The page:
“Freedom” – am I “free” . . . or am I “dom”?
Recent newspaper headlines:-
- Rape accused is a member of SANDF (The Citizen: April 24, 2012: pg3)
- Family murders on rise – stressed men are not willing to seek help (Sowetan: April 24, 2012: pg 2)
- Women rape accused out on R1,000.00 bail – chaos as court officials put families of victims and suspects in the same room (The New Age: April 24, 2012: pg 2)
- SA won’t be free until it’s women are truly free (Business Day: April 24, 2012: pg 11)
Violence against women is at “crisis” levels, South African Minister says – The South African Minister for Women, Children and People with Disabilities, Lulu Xingwana recently called for Southern African countries to develop a comprehensive, holistic and integrated approach to end gender-based violence (GBV).
At a recent 3-day summit (April 23 – 25 2012), organised by Gender Links under the banner “365 days of local action to end violence and empower women”, our Minister said that South Africa’s cabinet approved last November (2011) the creation of the National Council against GVB, chaired by the Deputy President. The Council’s official launch is scheduled to take place in August 2012.
The violence against women and children continues . . .
On 27 April 2012, we commemorate 18 years of freedom on National Freedom day – the national theme is “Working together to build unity and prosperity for all”.
Our Constitution (Chapter 2) under the Bill of Rights (paragraph 12) ensures us that we can expect to enjoy “freedom and security of the person” . . .
How come I still don’t feel free? How come, as a physically disabled female, I still feel so enormously vulnerable, a soft target for any able-bodied person (male or female) out there?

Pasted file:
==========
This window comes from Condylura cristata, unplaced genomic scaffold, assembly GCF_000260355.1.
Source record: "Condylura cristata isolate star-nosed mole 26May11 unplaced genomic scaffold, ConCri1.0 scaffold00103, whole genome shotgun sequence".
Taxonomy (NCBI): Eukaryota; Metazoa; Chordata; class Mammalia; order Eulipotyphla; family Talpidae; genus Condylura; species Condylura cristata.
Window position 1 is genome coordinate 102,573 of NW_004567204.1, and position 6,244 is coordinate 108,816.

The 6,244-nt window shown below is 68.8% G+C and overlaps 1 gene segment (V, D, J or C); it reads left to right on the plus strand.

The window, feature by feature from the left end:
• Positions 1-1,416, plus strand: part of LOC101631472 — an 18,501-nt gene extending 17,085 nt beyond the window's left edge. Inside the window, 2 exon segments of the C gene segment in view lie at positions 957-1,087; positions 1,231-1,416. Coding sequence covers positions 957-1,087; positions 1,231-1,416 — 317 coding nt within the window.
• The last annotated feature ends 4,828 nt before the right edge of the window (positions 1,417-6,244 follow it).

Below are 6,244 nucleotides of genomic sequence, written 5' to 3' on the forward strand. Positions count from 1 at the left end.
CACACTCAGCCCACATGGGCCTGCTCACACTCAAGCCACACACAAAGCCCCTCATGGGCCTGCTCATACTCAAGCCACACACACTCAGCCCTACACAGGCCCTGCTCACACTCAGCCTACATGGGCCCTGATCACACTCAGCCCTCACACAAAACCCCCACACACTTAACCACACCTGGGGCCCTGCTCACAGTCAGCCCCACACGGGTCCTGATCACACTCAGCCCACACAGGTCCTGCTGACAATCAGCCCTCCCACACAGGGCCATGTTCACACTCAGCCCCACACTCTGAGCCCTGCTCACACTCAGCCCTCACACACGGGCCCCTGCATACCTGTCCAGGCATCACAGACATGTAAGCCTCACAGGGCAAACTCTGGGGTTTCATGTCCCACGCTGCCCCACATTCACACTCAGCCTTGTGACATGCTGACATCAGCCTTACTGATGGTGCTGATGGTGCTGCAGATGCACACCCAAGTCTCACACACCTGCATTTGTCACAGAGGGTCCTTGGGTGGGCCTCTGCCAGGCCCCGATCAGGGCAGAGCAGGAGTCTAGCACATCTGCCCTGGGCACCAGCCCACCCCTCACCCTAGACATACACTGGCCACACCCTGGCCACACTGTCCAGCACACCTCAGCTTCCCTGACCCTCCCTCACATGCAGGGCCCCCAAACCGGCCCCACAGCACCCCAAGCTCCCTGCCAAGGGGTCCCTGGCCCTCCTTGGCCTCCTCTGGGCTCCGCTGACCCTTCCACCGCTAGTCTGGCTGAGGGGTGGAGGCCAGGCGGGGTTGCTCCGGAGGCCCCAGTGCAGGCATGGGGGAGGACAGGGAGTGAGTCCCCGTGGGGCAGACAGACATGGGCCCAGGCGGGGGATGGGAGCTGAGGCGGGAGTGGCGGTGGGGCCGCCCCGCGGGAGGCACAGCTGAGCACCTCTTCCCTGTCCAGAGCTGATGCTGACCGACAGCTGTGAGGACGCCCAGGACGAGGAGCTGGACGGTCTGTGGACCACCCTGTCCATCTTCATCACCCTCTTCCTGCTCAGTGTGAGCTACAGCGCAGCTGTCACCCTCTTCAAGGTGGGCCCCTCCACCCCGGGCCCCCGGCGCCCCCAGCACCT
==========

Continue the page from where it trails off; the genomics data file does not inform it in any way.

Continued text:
How can I even think of celebrating 18 years of freedom when I still don’t feel totally free? Not going out after dark is not the only fear. I don’t even feel safe in broad daylight – let alone at night. My fear is two-fold : not only am I vulnerable and at risk because I am a female, I am also at risk because I have a physical disability which means that I am more vulnerable to being overpowered by someone even remotely stronger than I am – physical harm that could put me in a wheelchair for the rest of my life – if I survive, that is. Is that considered to be “freedom”?
Our government has done a wonderful job of putting all sorts of wonderful legislation in place. Our Ministers and other influential people are very vocal in terms of “we condemn any acts of violence” – especially when it comes to women and children, but, at the end of the day – what is being done about implementation of those policies and other forms of legislation?
In spite of wonderful training initiatives, our Police service still don’t know how to deal with a woman who has survived Gender Based Violence/Abuse/Rape etc. Many of them (mostly the men) still feel the women are to blame and brought their “misfortune” upon themselves. We still have church clergy who believe that an abused woman needs to go home to her husband and “turn the other cheek”. I could go on . . .
Why is it that I still don’t feel “free”?
. . . and I think to myself: what a wonderful world . . .
Don’t forget to visit: http://www.womendemanddignity.co.za